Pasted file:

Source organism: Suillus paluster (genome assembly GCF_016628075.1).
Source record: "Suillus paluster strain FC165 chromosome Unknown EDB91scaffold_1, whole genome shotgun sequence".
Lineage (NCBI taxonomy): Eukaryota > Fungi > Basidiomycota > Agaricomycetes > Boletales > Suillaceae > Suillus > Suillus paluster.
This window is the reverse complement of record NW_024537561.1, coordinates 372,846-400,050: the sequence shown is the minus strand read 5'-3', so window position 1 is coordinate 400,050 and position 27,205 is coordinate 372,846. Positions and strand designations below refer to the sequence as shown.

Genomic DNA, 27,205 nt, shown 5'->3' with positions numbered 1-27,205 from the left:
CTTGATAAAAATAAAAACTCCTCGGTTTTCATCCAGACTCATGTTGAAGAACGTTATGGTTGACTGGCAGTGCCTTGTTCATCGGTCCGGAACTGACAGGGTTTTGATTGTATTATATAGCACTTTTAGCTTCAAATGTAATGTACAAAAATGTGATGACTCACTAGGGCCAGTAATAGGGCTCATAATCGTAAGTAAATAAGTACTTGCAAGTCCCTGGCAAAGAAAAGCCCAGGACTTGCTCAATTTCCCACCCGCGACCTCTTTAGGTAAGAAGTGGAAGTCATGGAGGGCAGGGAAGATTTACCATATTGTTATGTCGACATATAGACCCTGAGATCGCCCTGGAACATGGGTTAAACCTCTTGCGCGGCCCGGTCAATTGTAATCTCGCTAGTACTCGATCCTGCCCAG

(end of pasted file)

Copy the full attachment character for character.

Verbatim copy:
Source organism: Suillus paluster (genome assembly GCF_016628075.1).
Source record: "Suillus paluster strain FC165 chromosome Unknown EDB91scaffold_1, whole genome shotgun sequence".
Lineage (NCBI taxonomy): Eukaryota > Fungi > Basidiomycota > Agaricomycetes > Boletales > Suillaceae > Suillus > Suillus paluster.
This window is the reverse complement of record NW_024537561.1, coordinates 372,846-400,050: the sequence shown is the minus strand read 5'-3', so window position 1 is coordinate 400,050 and position 27,205 is coordinate 372,846. Positions and strand designations below refer to the sequence as shown.

Genomic DNA, 27,205 nt, shown 5'->3' with positions numbered 1-27,205 from the left:
CTTGATAAAAATAAAAACTCCTCGGTTTTCATCCAGACTCATGTTGAAGAACGTTATGGTTGACTGGCAGTGCCTTGTTCATCGGTCCGGAACTGACAGGGTTTTGATTGTATTATATAGCACTTTTAGCTTCAAATGTAATGTACAAAAATGTGATGACTCACTAGGGCCAGTAATAGGGCTCATAATCGTAAGTAAATAAGTACTTGCAAGTCCCTGGCAAAGAAAAGCCCAGGACTTGCTCAATTTCCCACCCGCGACCTCTTTAGGTAAGAAGTGGAAGTCATGGAGGGCAGGGAAGATTTACCATATTGTTATGTCGACATATAGACCCTGAGATCGCCCTGGAACATGGGTTAAACCTCTTGCGCGGCCCGGTCAATTGTAATCTCGCTAGTACTCGATCCTGCCCAG